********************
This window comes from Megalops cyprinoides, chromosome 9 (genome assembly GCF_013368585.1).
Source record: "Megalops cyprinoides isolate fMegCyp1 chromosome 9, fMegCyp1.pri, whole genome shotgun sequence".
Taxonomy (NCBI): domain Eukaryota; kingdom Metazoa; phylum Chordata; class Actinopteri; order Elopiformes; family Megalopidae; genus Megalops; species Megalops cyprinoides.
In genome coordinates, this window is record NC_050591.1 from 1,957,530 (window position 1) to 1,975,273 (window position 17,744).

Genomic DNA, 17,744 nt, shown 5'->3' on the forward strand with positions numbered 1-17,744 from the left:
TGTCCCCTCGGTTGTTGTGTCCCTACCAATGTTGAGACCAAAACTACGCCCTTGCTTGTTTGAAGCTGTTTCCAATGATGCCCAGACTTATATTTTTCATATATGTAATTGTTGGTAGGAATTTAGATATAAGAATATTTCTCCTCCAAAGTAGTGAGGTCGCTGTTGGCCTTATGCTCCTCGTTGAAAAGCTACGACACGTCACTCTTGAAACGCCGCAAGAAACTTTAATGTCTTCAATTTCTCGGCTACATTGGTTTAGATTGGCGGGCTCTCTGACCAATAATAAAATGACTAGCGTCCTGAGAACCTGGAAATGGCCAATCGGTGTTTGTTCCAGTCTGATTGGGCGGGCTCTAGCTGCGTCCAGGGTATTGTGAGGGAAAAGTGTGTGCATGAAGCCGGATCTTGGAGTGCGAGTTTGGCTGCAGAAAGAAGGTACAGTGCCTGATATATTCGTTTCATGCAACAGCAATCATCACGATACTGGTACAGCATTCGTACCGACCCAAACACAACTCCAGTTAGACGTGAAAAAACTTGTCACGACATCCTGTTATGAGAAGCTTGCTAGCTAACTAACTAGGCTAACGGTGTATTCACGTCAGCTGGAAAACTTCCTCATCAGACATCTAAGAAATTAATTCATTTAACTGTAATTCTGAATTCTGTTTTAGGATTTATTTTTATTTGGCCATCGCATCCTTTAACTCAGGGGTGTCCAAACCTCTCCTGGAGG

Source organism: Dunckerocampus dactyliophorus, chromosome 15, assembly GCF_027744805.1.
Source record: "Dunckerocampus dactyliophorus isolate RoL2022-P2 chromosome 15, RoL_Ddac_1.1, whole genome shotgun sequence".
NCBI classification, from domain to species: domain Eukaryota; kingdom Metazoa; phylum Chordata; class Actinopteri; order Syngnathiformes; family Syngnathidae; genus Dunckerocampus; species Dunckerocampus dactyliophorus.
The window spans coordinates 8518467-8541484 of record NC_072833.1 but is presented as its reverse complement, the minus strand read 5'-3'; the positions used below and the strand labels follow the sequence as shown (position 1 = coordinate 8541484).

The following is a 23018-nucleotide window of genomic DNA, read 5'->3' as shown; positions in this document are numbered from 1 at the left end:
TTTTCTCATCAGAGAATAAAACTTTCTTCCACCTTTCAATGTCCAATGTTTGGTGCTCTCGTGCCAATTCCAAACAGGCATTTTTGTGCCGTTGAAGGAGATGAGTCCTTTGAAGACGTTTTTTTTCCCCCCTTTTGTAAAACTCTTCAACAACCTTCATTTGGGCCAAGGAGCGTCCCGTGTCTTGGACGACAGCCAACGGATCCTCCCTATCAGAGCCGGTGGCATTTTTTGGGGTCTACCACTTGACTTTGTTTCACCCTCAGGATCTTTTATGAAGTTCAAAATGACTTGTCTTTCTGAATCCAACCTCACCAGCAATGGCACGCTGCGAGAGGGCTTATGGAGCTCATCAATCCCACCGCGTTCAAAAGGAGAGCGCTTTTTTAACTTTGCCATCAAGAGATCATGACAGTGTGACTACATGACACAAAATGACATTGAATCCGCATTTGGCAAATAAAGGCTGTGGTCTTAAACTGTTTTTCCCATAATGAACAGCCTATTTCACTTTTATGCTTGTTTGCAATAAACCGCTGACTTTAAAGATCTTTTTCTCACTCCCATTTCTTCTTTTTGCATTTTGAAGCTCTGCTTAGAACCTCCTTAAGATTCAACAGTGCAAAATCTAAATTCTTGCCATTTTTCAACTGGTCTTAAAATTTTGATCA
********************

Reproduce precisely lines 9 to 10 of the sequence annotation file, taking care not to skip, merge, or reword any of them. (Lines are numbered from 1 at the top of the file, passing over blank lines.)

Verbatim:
NCBI classification, from domain to species: domain Eukaryota; kingdom Metazoa; phylum Chordata; class Actinopteri; order Syngnathiformes; family Syngnathidae; genus Dunckerocampus; species Dunckerocampus dactyliophorus.
The window spans coordinates 8518467-8541484 of record NC_072833.1 but is presented as its reverse complement, the minus strand read 5'-3'; the positions used below and the strand labels follow the sequence as shown (position 1 = coordinate 8541484).